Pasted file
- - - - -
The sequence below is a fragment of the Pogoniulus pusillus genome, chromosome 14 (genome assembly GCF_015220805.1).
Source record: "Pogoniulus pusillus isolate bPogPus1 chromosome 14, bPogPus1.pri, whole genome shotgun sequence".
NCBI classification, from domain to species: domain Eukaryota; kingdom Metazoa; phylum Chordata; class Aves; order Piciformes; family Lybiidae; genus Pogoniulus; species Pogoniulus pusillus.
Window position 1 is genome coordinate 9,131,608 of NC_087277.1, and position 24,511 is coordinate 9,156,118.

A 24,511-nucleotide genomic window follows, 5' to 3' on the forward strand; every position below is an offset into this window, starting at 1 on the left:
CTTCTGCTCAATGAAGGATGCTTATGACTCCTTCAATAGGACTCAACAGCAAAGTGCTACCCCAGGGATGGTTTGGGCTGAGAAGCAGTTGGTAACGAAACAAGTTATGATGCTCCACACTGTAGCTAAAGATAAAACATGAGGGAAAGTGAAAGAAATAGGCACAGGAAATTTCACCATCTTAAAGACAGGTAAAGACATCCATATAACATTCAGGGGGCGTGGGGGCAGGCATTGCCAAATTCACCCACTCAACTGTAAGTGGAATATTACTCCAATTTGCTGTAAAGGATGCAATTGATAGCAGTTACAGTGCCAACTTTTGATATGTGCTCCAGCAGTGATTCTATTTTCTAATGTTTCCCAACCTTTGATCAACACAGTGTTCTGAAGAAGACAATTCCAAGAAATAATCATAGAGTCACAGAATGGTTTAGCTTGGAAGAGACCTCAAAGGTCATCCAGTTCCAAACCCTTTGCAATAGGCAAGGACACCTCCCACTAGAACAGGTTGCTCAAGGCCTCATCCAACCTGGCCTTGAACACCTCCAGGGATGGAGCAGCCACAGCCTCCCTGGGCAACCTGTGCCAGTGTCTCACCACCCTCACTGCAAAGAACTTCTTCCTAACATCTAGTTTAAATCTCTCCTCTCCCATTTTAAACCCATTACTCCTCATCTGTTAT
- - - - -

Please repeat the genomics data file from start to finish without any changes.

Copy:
The sequence below is a fragment of the Pogoniulus pusillus genome, chromosome 14 (genome assembly GCF_015220805.1).
Source record: "Pogoniulus pusillus isolate bPogPus1 chromosome 14, bPogPus1.pri, whole genome shotgun sequence".
NCBI classification, from domain to species: domain Eukaryota; kingdom Metazoa; phylum Chordata; class Aves; order Piciformes; family Lybiidae; genus Pogoniulus; species Pogoniulus pusillus.
Window position 1 is genome coordinate 9,131,608 of NC_087277.1, and position 24,511 is coordinate 9,156,118.

A 24,511-nucleotide genomic window follows, 5' to 3' on the forward strand; every position below is an offset into this window, starting at 1 on the left:
CTTCTGCTCAATGAAGGATGCTTATGACTCCTTCAATAGGACTCAACAGCAAAGTGCTACCCCAGGGATGGTTTGGGCTGAGAAGCAGTTGGTAACGAAACAAGTTATGATGCTCCACACTGTAGCTAAAGATAAAACATGAGGGAAAGTGAAAGAAATAGGCACAGGAAATTTCACCATCTTAAAGACAGGTAAAGACATCCATATAACATTCAGGGGGCGTGGGGGCAGGCATTGCCAAATTCACCCACTCAACTGTAAGTGGAATATTACTCCAATTTGCTGTAAAGGATGCAATTGATAGCAGTTACAGTGCCAACTTTTGATATGTGCTCCAGCAGTGATTCTATTTTCTAATGTTTCCCAACCTTTGATCAACACAGTGTTCTGAAGAAGACAATTCCAAGAAATAATCATAGAGTCACAGAATGGTTTAGCTTGGAAGAGACCTCAAAGGTCATCCAGTTCCAAACCCTTTGCAATAGGCAAGGACACCTCCCACTAGAACAGGTTGCTCAAGGCCTCATCCAACCTGGCCTTGAACACCTCCAGGGATGGAGCAGCCACAGCCTCCCTGGGCAACCTGTGCCAGTGTCTCACCACCCTCACTGCAAAGAACTTCTTCCTAACATCTAGTTTAAATCTCTCCTCTCCCATTTTAAACCCATTACTCCTCATCTGTTAT